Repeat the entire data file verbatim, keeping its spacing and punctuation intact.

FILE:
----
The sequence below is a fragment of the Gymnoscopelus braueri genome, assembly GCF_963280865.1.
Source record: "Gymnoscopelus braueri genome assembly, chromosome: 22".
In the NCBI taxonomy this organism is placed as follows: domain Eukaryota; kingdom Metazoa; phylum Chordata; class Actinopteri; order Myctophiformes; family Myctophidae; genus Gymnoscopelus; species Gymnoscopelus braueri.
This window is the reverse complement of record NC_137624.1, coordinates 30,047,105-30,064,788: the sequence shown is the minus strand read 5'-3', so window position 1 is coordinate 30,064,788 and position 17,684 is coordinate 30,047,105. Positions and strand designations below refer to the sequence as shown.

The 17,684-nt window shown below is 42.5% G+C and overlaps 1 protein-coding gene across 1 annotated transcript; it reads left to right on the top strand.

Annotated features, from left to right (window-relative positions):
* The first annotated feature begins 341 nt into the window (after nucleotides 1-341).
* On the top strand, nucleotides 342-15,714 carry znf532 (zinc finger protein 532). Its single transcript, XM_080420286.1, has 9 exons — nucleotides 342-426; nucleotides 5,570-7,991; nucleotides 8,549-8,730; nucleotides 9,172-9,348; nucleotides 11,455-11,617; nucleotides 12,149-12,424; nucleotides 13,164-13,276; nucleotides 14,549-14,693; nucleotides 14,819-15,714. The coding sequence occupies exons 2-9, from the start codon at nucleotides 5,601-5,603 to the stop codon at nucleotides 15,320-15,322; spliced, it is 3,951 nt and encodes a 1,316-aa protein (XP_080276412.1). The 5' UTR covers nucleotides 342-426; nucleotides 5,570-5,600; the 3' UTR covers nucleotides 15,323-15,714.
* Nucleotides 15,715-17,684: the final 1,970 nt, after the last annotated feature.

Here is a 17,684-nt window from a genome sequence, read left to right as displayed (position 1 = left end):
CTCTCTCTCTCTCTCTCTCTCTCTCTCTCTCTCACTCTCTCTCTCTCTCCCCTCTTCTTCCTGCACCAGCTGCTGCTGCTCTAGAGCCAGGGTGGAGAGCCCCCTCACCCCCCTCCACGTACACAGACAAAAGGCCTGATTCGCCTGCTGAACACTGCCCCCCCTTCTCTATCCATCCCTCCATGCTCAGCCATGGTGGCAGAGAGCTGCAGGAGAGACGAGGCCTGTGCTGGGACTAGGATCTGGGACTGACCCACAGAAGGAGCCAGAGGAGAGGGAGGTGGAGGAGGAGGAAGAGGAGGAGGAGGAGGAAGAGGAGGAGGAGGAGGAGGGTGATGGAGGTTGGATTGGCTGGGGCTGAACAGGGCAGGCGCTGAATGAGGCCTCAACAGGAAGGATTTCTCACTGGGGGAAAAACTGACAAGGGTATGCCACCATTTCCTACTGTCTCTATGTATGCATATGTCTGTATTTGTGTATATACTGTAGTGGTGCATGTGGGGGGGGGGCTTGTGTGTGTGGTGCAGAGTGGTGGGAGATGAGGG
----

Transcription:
The sequence below is a fragment of the Gymnoscopelus braueri genome, assembly GCF_963280865.1.
Source record: "Gymnoscopelus braueri genome assembly, chromosome: 22".
In the NCBI taxonomy this organism is placed as follows: domain Eukaryota; kingdom Metazoa; phylum Chordata; class Actinopteri; order Myctophiformes; family Myctophidae; genus Gymnoscopelus; species Gymnoscopelus braueri.
This window is the reverse complement of record NC_137624.1, coordinates 30,047,105-30,064,788: the sequence shown is the minus strand read 5'-3', so window position 1 is coordinate 30,064,788 and position 17,684 is coordinate 30,047,105. Positions and strand designations below refer to the sequence as shown.

The 17,684-nt window shown below is 42.5% G+C and overlaps 1 protein-coding gene across 1 annotated transcript; it reads left to right on the top strand.

Annotated features, from left to right (window-relative positions):
* The first annotated feature begins 341 nt into the window (after nucleotides 1-341).
* On the top strand, nucleotides 342-15,714 carry znf532 (zinc finger protein 532). Its single transcript, XM_080420286.1, has 9 exons — nucleotides 342-426; nucleotides 5,570-7,991; nucleotides 8,549-8,730; nucleotides 9,172-9,348; nucleotides 11,455-11,617; nucleotides 12,149-12,424; nucleotides 13,164-13,276; nucleotides 14,549-14,693; nucleotides 14,819-15,714. The coding sequence occupies exons 2-9, from the start codon at nucleotides 5,601-5,603 to the stop codon at nucleotides 15,320-15,322; spliced, it is 3,951 nt and encodes a 1,316-aa protein (XP_080276412.1). The 5' UTR covers nucleotides 342-426; nucleotides 5,570-5,600; the 3' UTR covers nucleotides 15,323-15,714.
* Nucleotides 15,715-17,684: the final 1,970 nt, after the last annotated feature.

Here is a 17,684-nt window from a genome sequence, read left to right as displayed (position 1 = left end):
CTCTCTCTCTCTCTCTCTCTCTCTCTCTCTCTCACTCTCTCTCTCTCTCCCCTCTTCTTCCTGCACCAGCTGCTGCTGCTCTAGAGCCAGGGTGGAGAGCCCCCTCACCCCCCTCCACGTACACAGACAAAAGGCCTGATTCGCCTGCTGAACACTGCCCCCCCTTCTCTATCCATCCCTCCATGCTCAGCCATGGTGGCAGAGAGCTGCAGGAGAGACGAGGCCTGTGCTGGGACTAGGATCTGGGACTGACCCACAGAAGGAGCCAGAGGAGAGGGAGGTGGAGGAGGAGGAAGAGGAGGAGGAGGAGGAAGAGGAGGAGGAGGAGGAGGGTGATGGAGGTTGGATTGGCTGGGGCTGAACAGGGCAGGCGCTGAATGAGGCCTCAACAGGAAGGATTTCTCACTGGGGGAAAAACTGACAAGGGTATGCCACCATTTCCTACTGTCTCTATGTATGCATATGTCTGTATTTGTGTATATACTGTAGTGGTGCATGTGGGGGGGGGGCTTGTGTGTGTGGTGCAGAGTGGTGGGAGATGAGGG